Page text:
One of the United Kingdom’s preferred defence contractors, Landmarc, is a prime example of this turn. Operating across the country, it specialises in sustainable infrastructure management of military and defence assets. It has released a Carbon Reduction Plan based on the Ministry of Defence’s (MoD) own Climate Change and Sustainability Strategic Approach, outlining how it aims to become net zero carbon by 2035. The company’s firm and ambitious stance was rewarded in May 2023 when it won a new £560 million training estate support contract from the UK government. It notably rewarded Landmarc’s introduction of “innovative, more responsive and flexible services [...], resulting in facilities that will be more agile to meet the changing needs of the Armed Forces”. The Ministry of Defence further utilises a “through-life management” process that incorporates circular economy principles. This unified approach to acquisitions and equipment support considers the entire lifecycle, from identifying military needs to final equipment disposal or recycling.

At Air Force Base No. 5 in Monte Real, Portugal too, has innovated in the implementation of circular principles. In a program that sold F-16 aircraft to Romania, the base strategically modernised them with an eye towards future sustainability. It notably involved modifications that facilitate the recovery and reuse of materials during future maintenance procedures. Crucially, they were implemented without compromising the jets’ military efficiency or operational capabilities. It demonstrates how circularity can be implemented within defence programs by promoting resource conservation and potentially reducing long-term maintenance costs for the receiving nation.

Circular economic principles have also been operationalised by the Dutch MoD, whose designated clothing and personal equipment company, Biga Groep, has reduced waste and extended the service life of the military’s equipment. Previously, used uniforms and gear were incinerated, costing €500,000 annually and wasting valuable resources. Now, the MoD employs a multi-pronged strategy to maximise reuse and recycling. Today, quasi-new items are cleaned and redistributed, a dedicated facility handles minor repairs like stitching or replacing buckles and orthopaedic shoe repair further extends the life of footwear. It has done so by partnering with social enterprise Biga Groep, which does much of the reconditioning. This private partnership has even gone to create value for all parties involved, with the cost of operations saving the MoD around €8-10 million annually by not buying new uniforms.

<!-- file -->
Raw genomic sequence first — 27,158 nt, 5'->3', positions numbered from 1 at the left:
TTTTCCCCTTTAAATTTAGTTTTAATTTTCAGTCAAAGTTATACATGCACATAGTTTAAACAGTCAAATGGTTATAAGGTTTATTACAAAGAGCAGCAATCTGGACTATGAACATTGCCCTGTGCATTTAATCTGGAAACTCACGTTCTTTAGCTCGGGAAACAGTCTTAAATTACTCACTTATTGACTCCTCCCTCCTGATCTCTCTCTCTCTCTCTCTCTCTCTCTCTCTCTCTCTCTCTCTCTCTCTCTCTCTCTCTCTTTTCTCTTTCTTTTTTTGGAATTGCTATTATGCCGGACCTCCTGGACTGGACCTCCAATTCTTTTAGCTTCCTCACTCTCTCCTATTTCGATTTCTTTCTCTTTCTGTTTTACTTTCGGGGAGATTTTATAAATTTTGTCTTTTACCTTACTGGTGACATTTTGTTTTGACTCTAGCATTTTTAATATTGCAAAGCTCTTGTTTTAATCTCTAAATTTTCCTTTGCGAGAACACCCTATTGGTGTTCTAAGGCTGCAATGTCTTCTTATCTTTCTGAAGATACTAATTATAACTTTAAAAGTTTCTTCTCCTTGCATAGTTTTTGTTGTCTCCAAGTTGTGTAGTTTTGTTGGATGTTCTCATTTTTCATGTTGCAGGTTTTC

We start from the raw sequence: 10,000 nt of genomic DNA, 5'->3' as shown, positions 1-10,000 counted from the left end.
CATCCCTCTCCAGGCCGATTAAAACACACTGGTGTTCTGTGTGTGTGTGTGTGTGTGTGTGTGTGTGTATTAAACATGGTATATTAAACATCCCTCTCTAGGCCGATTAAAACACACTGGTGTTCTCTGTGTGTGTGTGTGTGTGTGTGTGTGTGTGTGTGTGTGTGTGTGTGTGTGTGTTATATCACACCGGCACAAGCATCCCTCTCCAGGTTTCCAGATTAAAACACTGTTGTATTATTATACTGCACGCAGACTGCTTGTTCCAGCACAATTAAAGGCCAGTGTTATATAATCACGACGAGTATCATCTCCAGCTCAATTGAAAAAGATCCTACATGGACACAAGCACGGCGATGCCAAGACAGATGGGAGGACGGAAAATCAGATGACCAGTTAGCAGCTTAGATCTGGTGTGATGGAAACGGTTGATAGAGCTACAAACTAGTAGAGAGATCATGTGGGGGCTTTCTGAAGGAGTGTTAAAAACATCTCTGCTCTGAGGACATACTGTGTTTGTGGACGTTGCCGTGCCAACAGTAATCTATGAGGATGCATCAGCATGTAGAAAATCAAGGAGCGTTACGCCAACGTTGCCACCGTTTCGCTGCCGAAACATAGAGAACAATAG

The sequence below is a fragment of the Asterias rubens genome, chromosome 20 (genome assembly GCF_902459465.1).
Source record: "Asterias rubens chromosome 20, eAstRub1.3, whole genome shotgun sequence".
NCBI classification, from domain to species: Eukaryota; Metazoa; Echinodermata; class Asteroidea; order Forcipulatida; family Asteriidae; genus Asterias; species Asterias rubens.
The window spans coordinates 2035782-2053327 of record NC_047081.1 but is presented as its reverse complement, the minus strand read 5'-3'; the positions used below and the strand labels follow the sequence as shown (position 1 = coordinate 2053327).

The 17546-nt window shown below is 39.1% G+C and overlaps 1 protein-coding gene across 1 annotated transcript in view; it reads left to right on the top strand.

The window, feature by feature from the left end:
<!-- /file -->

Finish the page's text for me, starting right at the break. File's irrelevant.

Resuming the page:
The way forward: towards a more ambitious integration

Evidently, this op-ed has yet to cover all use cases for circular practices in the defence sector. Priorities and working methods may change depending on geography, economic systems, and existing policies. However, it has shown multiple instances in which the implementation of circular practices can improve a company’s standing regarding governmental contracts, boost bilateral relations, and lead to long-term cost-saving. 

Although exclusively drawn from European states, applying such practices presents great promise if carried out on a broader scale. It highlights key points that should be included in future policymaking to include the defence sector in the green transition. One such strategy is prioritising resource efficiency and material security. Military equipment should be designed and maintained with a long lifespan in mind. While many may think this applies only to the manufacturing process, maintenance plays an equally important role in extending those life cycles and avoiding unnecessary waste. It further allows countries to safeguard those increasingly scarce CRMs and strategically stockpile them to ensure sustainable use and supply. 

As goes for many other sectors, the role of financial markets will prove key to engaging stakeholders in promoting the transition. Sustainable procurement practices that incentivise circularity and integrate ESG principles will attract responsible investors and financing. Lifecycle cost analysis, factoring in environmental impacts, will guide better purchasing decisions and supporting green suppliers throughout the defence supply chain will further bolster a circular ecosystem. As seen above, the case of Diga Groep’s successful collaboration with the Dutch MoD serves as a sample of how public-private partnerships can also pave the way forward. 

Now, as this trend grows, so does the potential for greenwashing. True circularity goes beyond superficial gestures. Independent monitoring and transparent reporting of environmental metrics are essential to ensure genuine progress. The defence sector can achieve a truly sustainable future through a multi-faceted approach that simultaneously prioritises national security and environmental responsibility.